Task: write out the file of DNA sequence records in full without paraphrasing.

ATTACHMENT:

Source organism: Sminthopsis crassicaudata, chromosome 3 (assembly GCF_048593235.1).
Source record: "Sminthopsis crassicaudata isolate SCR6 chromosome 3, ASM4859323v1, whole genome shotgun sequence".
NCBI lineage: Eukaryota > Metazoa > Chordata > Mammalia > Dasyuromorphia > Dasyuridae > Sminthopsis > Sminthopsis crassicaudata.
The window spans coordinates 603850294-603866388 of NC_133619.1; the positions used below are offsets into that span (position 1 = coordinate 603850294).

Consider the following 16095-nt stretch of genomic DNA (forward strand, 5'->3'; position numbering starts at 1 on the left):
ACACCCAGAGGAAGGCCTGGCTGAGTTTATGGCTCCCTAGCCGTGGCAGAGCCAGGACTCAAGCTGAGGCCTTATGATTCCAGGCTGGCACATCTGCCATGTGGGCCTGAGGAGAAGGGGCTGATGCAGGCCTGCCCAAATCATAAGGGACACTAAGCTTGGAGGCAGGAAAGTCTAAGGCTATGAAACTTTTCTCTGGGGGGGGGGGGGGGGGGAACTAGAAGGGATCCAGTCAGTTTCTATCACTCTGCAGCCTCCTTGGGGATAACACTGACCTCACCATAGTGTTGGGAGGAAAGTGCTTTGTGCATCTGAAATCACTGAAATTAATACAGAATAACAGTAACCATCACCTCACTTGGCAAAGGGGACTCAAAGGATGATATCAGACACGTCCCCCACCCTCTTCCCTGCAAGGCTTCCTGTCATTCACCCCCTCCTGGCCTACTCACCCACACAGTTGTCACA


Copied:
Source organism: Sminthopsis crassicaudata, chromosome 3 (assembly GCF_048593235.1).
Source record: "Sminthopsis crassicaudata isolate SCR6 chromosome 3, ASM4859323v1, whole genome shotgun sequence".
NCBI lineage: Eukaryota > Metazoa > Chordata > Mammalia > Dasyuromorphia > Dasyuridae > Sminthopsis > Sminthopsis crassicaudata.
The window spans coordinates 603850294-603866388 of NC_133619.1; the positions used below are offsets into that span (position 1 = coordinate 603850294).

Consider the following 16095-nt stretch of genomic DNA (forward strand, 5'->3'; position numbering starts at 1 on the left):
ACACCCAGAGGAAGGCCTGGCTGAGTTTATGGCTCCCTAGCCGTGGCAGAGCCAGGACTCAAGCTGAGGCCTTATGATTCCAGGCTGGCACATCTGCCATGTGGGCCTGAGGAGAAGGGGCTGATGCAGGCCTGCCCAAATCATAAGGGACACTAAGCTTGGAGGCAGGAAAGTCTAAGGCTATGAAACTTTTCTCTGGGGGGGGGGGGGGGGGGAACTAGAAGGGATCCAGTCAGTTTCTATCACTCTGCAGCCTCCTTGGGGATAACACTGACCTCACCATAGTGTTGGGAGGAAAGTGCTTTGTGCATCTGAAATCACTGAAATTAATACAGAATAACAGTAACCATCACCTCACTTGGCAAAGGGGACTCAAAGGATGATATCAGACACGTCCCCCACCCTCTTCCCTGCAAGGCTTCCTGTCATTCACCCCCTCCTGGCCTACTCACCCACACAGTTGTCACA